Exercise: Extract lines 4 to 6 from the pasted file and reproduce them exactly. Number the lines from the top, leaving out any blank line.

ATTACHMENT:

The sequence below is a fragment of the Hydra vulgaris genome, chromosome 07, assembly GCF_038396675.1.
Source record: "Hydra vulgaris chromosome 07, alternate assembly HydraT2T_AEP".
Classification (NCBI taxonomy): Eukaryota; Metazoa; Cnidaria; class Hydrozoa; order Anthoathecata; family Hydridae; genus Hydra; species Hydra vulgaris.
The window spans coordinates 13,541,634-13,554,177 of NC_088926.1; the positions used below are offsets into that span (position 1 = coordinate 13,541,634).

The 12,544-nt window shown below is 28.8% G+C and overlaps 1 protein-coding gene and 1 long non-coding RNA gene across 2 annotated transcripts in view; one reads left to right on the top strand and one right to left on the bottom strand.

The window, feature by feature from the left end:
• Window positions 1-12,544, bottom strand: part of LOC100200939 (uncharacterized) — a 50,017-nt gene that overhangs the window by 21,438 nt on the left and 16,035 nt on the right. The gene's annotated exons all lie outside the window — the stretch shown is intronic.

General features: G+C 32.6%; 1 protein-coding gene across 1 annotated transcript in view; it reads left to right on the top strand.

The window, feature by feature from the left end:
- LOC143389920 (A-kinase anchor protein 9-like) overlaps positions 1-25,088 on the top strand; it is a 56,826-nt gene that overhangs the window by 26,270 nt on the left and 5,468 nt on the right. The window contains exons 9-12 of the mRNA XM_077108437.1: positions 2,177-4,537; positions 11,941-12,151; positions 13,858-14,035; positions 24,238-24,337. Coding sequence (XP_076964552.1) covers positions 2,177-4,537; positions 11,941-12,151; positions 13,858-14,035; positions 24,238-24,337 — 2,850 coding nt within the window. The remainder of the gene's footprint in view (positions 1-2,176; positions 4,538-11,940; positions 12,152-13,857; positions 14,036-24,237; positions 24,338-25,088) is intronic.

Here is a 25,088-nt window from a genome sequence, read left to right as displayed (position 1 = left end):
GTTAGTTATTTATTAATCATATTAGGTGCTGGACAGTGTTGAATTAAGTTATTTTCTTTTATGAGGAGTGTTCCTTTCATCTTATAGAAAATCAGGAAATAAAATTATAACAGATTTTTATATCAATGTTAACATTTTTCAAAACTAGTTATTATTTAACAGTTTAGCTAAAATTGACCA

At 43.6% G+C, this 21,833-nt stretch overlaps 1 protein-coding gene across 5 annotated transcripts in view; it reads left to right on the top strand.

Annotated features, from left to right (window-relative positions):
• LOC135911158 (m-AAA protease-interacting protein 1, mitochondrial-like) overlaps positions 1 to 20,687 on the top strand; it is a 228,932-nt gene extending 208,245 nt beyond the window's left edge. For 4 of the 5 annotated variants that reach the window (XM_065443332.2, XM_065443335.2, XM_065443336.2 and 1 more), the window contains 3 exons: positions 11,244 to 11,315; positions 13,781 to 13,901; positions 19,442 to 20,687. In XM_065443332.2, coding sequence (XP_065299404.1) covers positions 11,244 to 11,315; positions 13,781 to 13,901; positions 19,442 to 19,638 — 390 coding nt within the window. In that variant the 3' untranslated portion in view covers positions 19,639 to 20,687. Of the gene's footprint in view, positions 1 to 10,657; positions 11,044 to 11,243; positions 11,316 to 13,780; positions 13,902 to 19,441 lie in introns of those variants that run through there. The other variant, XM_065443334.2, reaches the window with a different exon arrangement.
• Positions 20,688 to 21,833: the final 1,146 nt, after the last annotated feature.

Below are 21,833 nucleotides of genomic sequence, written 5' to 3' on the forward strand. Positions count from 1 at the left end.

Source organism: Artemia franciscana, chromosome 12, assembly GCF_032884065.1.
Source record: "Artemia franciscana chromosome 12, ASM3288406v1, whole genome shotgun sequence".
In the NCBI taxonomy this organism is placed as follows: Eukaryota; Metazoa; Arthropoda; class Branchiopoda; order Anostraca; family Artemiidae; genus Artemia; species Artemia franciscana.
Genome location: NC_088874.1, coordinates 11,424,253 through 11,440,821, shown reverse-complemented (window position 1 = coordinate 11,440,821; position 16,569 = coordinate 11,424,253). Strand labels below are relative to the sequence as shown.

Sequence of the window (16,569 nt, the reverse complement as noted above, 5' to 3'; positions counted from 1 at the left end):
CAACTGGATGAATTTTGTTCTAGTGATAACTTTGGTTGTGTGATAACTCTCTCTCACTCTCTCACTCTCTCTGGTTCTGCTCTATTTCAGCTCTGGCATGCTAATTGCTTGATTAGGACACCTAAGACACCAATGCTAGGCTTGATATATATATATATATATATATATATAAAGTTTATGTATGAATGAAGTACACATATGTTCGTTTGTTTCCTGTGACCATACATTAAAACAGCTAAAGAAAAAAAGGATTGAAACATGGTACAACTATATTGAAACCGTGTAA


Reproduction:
The window spans coordinates 13,541,634-13,554,177 of NC_088926.1; the positions used below are offsets into that span (position 1 = coordinate 13,541,634).

The 12,544-nt window shown below is 28.8% G+C and overlaps 1 protein-coding gene and 1 long non-coding RNA gene across 2 annotated transcripts in view; one reads left to right on the top strand and one right to left on the bottom strand.

The window, feature by feature from the left end: